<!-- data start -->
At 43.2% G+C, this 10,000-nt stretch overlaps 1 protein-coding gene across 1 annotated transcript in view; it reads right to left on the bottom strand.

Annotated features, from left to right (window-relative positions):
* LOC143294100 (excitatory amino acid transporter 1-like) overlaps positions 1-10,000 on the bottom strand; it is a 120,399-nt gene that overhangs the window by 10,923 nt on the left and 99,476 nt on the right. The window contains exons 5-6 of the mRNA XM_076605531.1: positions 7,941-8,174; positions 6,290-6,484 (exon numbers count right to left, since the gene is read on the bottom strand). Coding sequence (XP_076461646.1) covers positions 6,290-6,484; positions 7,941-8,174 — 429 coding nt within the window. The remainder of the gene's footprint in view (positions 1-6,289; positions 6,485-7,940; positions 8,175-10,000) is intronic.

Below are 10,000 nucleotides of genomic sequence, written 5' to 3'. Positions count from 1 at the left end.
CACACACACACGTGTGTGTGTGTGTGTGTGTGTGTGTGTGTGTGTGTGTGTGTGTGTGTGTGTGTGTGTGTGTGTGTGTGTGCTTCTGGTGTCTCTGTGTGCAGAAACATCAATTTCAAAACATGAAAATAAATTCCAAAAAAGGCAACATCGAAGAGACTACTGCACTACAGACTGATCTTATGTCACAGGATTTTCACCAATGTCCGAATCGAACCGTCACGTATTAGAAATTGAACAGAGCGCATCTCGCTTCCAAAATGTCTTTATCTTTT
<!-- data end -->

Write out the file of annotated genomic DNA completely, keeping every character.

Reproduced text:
At 43.2% G+C, this 10,000-nt stretch overlaps 1 protein-coding gene across 1 annotated transcript in view; it reads right to left on the bottom strand.

Annotated features, from left to right (window-relative positions):
* LOC143294100 (excitatory amino acid transporter 1-like) overlaps positions 1-10,000 on the bottom strand; it is a 120,399-nt gene that overhangs the window by 10,923 nt on the left and 99,476 nt on the right. The window contains exons 5-6 of the mRNA XM_076605531.1: positions 7,941-8,174; positions 6,290-6,484 (exon numbers count right to left, since the gene is read on the bottom strand). Coding sequence (XP_076461646.1) covers positions 6,290-6,484; positions 7,941-8,174 — 429 coding nt within the window. The remainder of the gene's footprint in view (positions 1-6,289; positions 6,485-7,940; positions 8,175-10,000) is intronic.

Below are 10,000 nucleotides of genomic sequence, written 5' to 3'. Positions count from 1 at the left end.
CACACACACACGTGTGTGTGTGTGTGTGTGTGTGTGTGTGTGTGTGTGTGTGTGTGTGTGTGTGTGTGTGTGTGTGTGTGTGCTTCTGGTGTCTCTGTGTGCAGAAACATCAATTTCAAAACATGAAAATAAATTCCAAAAAAGGCAACATCGAAGAGACTACTGCACTACAGACTGATCTTATGTCACAGGATTTTCACCAATGTCCGAATCGAACCGTCACGTATTAGAAATTGAACAGAGCGCATCTCGCTTCCAAAATGTCTTTATCTTTT